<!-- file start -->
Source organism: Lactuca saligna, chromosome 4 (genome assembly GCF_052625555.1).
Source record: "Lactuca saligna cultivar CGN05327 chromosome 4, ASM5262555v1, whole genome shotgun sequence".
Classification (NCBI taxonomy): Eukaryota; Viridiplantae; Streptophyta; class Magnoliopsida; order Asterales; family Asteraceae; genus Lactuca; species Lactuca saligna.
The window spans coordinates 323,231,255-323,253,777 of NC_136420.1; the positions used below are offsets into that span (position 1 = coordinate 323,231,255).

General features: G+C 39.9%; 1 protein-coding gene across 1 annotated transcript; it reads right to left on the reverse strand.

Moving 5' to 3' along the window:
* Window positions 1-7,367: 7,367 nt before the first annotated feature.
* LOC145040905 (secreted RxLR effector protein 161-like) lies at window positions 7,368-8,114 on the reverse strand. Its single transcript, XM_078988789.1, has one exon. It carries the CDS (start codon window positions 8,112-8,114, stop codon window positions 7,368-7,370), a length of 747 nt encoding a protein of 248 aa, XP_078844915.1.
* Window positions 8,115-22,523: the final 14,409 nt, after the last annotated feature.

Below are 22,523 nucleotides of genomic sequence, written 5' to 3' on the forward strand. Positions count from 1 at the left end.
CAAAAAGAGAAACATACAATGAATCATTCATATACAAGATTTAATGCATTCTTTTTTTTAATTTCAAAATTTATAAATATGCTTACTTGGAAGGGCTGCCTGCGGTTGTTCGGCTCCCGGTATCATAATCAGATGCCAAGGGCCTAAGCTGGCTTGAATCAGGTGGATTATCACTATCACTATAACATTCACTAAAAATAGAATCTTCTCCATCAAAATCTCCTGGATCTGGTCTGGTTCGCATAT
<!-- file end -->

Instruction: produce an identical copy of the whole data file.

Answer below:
Source organism: Lactuca saligna, chromosome 4 (genome assembly GCF_052625555.1).
Source record: "Lactuca saligna cultivar CGN05327 chromosome 4, ASM5262555v1, whole genome shotgun sequence".
Classification (NCBI taxonomy): Eukaryota; Viridiplantae; Streptophyta; class Magnoliopsida; order Asterales; family Asteraceae; genus Lactuca; species Lactuca saligna.
The window spans coordinates 323,231,255-323,253,777 of NC_136420.1; the positions used below are offsets into that span (position 1 = coordinate 323,231,255).

General features: G+C 39.9%; 1 protein-coding gene across 1 annotated transcript; it reads right to left on the reverse strand.

Moving 5' to 3' along the window:
* Window positions 1-7,367: 7,367 nt before the first annotated feature.
* LOC145040905 (secreted RxLR effector protein 161-like) lies at window positions 7,368-8,114 on the reverse strand. Its single transcript, XM_078988789.1, has one exon. It carries the CDS (start codon window positions 8,112-8,114, stop codon window positions 7,368-7,370), a length of 747 nt encoding a protein of 248 aa, XP_078844915.1.
* Window positions 8,115-22,523: the final 14,409 nt, after the last annotated feature.

Below are 22,523 nucleotides of genomic sequence, written 5' to 3' on the forward strand. Positions count from 1 at the left end.
CAAAAAGAGAAACATACAATGAATCATTCATATACAAGATTTAATGCATTCTTTTTTTTAATTTCAAAATTTATAAATATGCTTACTTGGAAGGGCTGCCTGCGGTTGTTCGGCTCCCGGTATCATAATCAGATGCCAAGGGCCTAAGCTGGCTTGAATCAGGTGGATTATCACTATCACTATAACATTCACTAAAAATAGAATCTTCTCCATCAAAATCTCCTGGATCTGGTCTGGTTCGCATAT